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Frederick Niecks' biography of Chopin

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Oil painting of Frederick Niecks, author of a comprehensive Chopin biography (1888).Research updated 8 February 2014
Frederick Niecks (1845-1924) is the author of the first comprehensive biography of Chopin.  He was an unknown German viola player and organist in Dumfries, Scotland, when he worked on the Chopin project in the 1879-1890 period:  The Life of Chopin - Frederick Chopin As a Man and Musician.¹

In 1891, Fr. Niecks became Reid professor of music at the University of Edinburgh.  According to the press, it was an "indirect" result of the Chopin biography of 1888.²  Niecks, born in Düsseldorf and having retained his German nationality, had to return to Germany when World War 1 broke out in 1914.

Nevertheless, the biographer Niecks of 1888 is inaccurately called "Professor Niecks" by scholars from James Huneker to Arthur Hedley and by PG ebooks.  In 1987, a book by a well-known musicologist misrepresents Niecks as a "Scottish musician ... of German extraction".

Frederick Niecks:  The Life of Chopin -
Frederick Chopin As a Man and Musician

This two-volume Chopin biography was published in English by Novello, Ewer & Co.in both London and New York in 1888, 1890 and 1902;  and in German by F.E.C. Leuckart in Leipzig in 1890.  It was then unprecedented in format, information sources, detail, etching, volume, multinational distribution, and four rapid editions including the German translation. - It must have boosted Chopin's reputation.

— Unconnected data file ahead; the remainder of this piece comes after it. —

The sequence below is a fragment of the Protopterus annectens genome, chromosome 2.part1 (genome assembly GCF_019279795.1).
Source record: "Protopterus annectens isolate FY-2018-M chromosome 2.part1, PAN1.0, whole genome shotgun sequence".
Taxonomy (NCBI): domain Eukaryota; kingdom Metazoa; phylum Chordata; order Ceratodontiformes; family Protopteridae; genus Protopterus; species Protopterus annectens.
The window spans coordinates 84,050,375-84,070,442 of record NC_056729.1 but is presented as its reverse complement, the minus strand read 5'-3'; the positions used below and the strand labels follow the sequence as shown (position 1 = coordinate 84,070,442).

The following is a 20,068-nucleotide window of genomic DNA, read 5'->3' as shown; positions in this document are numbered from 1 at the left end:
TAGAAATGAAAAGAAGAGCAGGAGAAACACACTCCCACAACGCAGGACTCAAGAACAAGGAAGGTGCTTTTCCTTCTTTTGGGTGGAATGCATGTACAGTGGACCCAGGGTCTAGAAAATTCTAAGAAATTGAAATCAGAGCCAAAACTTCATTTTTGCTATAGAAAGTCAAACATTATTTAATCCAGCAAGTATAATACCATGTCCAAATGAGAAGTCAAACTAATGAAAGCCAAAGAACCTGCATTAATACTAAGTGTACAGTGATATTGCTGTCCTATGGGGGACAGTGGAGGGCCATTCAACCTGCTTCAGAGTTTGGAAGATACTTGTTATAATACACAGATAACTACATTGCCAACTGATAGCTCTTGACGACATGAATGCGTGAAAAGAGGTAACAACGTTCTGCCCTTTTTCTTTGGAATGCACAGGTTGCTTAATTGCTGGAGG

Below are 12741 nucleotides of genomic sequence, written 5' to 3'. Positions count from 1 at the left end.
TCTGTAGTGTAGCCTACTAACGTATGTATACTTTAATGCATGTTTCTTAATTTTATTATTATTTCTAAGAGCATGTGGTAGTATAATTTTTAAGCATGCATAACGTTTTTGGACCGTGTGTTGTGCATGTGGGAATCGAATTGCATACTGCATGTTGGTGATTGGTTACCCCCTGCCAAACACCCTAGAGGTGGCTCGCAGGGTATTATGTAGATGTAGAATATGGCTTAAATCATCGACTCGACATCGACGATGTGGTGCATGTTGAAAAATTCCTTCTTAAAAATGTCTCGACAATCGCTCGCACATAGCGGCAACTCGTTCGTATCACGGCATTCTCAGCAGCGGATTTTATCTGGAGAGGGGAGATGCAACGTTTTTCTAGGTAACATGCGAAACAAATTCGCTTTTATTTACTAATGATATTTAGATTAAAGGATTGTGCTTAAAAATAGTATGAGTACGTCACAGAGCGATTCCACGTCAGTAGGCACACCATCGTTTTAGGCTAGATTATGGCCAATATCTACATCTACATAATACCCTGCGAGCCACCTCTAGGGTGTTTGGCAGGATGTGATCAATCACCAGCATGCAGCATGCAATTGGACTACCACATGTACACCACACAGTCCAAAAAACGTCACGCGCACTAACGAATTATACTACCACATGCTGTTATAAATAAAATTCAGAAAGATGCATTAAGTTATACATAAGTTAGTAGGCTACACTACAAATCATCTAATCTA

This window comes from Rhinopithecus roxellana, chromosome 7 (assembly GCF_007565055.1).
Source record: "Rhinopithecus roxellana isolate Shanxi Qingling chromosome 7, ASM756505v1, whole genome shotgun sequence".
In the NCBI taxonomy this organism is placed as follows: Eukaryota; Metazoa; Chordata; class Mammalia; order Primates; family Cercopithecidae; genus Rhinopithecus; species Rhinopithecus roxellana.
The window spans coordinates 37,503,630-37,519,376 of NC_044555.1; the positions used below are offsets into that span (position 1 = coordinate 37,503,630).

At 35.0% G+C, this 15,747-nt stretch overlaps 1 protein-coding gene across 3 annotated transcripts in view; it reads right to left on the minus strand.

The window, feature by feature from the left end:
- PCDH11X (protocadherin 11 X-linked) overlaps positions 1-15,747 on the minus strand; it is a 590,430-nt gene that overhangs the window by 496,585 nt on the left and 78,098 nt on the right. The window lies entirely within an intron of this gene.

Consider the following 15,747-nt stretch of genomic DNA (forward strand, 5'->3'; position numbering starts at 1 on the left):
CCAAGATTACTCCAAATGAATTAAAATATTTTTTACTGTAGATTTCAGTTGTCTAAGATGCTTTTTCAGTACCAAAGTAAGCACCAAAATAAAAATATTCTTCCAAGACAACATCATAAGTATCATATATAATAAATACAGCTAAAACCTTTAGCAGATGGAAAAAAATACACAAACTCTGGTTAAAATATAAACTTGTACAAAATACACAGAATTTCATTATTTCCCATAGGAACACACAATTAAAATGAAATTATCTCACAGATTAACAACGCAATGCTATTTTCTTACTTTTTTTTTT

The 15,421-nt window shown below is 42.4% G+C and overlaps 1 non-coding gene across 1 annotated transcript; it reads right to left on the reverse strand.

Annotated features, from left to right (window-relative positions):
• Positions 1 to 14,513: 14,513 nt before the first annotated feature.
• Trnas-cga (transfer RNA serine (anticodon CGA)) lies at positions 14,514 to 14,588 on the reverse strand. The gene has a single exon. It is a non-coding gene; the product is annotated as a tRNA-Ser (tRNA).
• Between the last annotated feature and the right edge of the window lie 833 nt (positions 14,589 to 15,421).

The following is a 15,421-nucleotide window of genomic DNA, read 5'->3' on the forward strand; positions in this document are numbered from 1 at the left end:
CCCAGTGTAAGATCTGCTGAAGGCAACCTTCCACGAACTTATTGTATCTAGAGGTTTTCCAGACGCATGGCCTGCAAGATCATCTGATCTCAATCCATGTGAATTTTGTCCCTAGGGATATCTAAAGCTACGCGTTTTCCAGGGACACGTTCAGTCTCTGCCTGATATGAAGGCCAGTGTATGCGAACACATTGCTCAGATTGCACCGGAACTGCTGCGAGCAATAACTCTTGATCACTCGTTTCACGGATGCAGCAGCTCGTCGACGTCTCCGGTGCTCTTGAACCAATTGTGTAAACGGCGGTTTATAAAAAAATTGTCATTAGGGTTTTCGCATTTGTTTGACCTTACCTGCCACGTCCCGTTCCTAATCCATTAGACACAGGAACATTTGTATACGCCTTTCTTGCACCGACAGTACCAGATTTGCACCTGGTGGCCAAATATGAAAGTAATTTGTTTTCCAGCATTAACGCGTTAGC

Patron of the biography:  Jenny Lind

In the preface, Frederick Niecks names Jenny.Lind-Goldschmidt (1820-1887) among his few surviving "chief sources of information".  Icons of Europe's research shows that many of the other chief sources had known or been dependent on the wealthy and influential Jenny Lind (e.g. Lindsay Sloper), and that she commissioned Niecks and her Novello friends for the Chopin biography project.³

The title "... As a Man" sounds like a pun on the depth of Jenny Lind's relationship with Chopin - a subject expanded with: "... he had made the best possible impression upon her [Jenny Lind], not only as an artist, but also as a man" (vol. 2, p. 284).

Flawed sections of the biography
Icons of Europe's research also shows that Frederick Niecks' sections on 1841-1849 and the posthumous years are flawed with half-truths, hearsay, misinformation, omissions, hints and puns.

He also insists that Chopin only gave lessons in piano and omits to say that Chopin taught the Art of Singing since late 1832, apparently based on Manuel Garcia, Sr's method.  These sections have later been cited and sometimes 'adapted' by various writers, sowing significant and lasting inaccuracies in Chopin literature.

Apparently covering for Jenny Lind's doings, Niecks often misrepresents or plants.confusion about events involving.Jane Stirling, George Sand (e.g. Lucrezia, 200 letters), Delfina Potocka and other people (e.g. Chopin's funeral).  He sometimes cites 'witnesses', who were not present at the events (e.g. Liszt in 1849).  No.information has been found on whether Niecks could speak French with witnesses in Paris.

Frederick Niecks makes scant reference to Jenny Lind in the biography - in contrast with Chopin's upbeat letters about their many private meetings in 1848-1849, and with Niecks' preface naming her among his "chief sources of information".